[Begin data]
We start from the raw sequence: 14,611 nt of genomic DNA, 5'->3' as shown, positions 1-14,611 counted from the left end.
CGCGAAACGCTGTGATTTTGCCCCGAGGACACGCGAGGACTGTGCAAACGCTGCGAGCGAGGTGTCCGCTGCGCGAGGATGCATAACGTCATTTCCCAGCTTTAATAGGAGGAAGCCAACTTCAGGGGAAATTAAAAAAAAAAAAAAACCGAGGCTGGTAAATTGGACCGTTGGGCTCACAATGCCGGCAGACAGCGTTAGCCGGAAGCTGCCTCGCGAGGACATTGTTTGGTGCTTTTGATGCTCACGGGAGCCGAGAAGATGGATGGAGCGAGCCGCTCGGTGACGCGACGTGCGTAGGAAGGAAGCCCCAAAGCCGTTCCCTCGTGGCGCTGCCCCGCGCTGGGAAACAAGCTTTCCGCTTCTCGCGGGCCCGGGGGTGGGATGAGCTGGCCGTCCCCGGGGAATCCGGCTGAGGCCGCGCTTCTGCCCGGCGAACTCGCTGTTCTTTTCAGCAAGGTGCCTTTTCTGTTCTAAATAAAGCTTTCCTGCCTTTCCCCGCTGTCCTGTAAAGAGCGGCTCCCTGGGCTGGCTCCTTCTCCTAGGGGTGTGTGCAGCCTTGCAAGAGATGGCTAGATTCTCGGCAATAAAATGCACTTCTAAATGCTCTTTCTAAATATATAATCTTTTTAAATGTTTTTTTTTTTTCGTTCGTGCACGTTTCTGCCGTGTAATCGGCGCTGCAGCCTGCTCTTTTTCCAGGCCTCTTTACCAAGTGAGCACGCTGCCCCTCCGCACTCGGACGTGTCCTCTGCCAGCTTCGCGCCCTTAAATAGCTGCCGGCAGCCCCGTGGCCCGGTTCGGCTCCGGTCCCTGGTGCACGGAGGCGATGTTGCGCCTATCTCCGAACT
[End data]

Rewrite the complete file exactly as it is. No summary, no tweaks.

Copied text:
We start from the raw sequence: 14,611 nt of genomic DNA, 5'->3' as shown, positions 1-14,611 counted from the left end.
CGCGAAACGCTGTGATTTTGCCCCGAGGACACGCGAGGACTGTGCAAACGCTGCGAGCGAGGTGTCCGCTGCGCGAGGATGCATAACGTCATTTCCCAGCTTTAATAGGAGGAAGCCAACTTCAGGGGAAATTAAAAAAAAAAAAAAACCGAGGCTGGTAAATTGGACCGTTGGGCTCACAATGCCGGCAGACAGCGTTAGCCGGAAGCTGCCTCGCGAGGACATTGTTTGGTGCTTTTGATGCTCACGGGAGCCGAGAAGATGGATGGAGCGAGCCGCTCGGTGACGCGACGTGCGTAGGAAGGAAGCCCCAAAGCCGTTCCCTCGTGGCGCTGCCCCGCGCTGGGAAACAAGCTTTCCGCTTCTCGCGGGCCCGGGGGTGGGATGAGCTGGCCGTCCCCGGGGAATCCGGCTGAGGCCGCGCTTCTGCCCGGCGAACTCGCTGTTCTTTTCAGCAAGGTGCCTTTTCTGTTCTAAATAAAGCTTTCCTGCCTTTCCCCGCTGTCCTGTAAAGAGCGGCTCCCTGGGCTGGCTCCTTCTCCTAGGGGTGTGTGCAGCCTTGCAAGAGATGGCTAGATTCTCGGCAATAAAATGCACTTCTAAATGCTCTTTCTAAATATATAATCTTTTTAAATGTTTTTTTTTTTTCGTTCGTGCACGTTTCTGCCGTGTAATCGGCGCTGCAGCCTGCTCTTTTTCCAGGCCTCTTTACCAAGTGAGCACGCTGCCCCTCCGCACTCGGACGTGTCCTCTGCCAGCTTCGCGCCCTTAAATAGCTGCCGGCAGCCCCGTGGCCCGGTTCGGCTCCGGTCCCTGGTGCACGGAGGCGATGTTGCGCCTATCTCCGAACT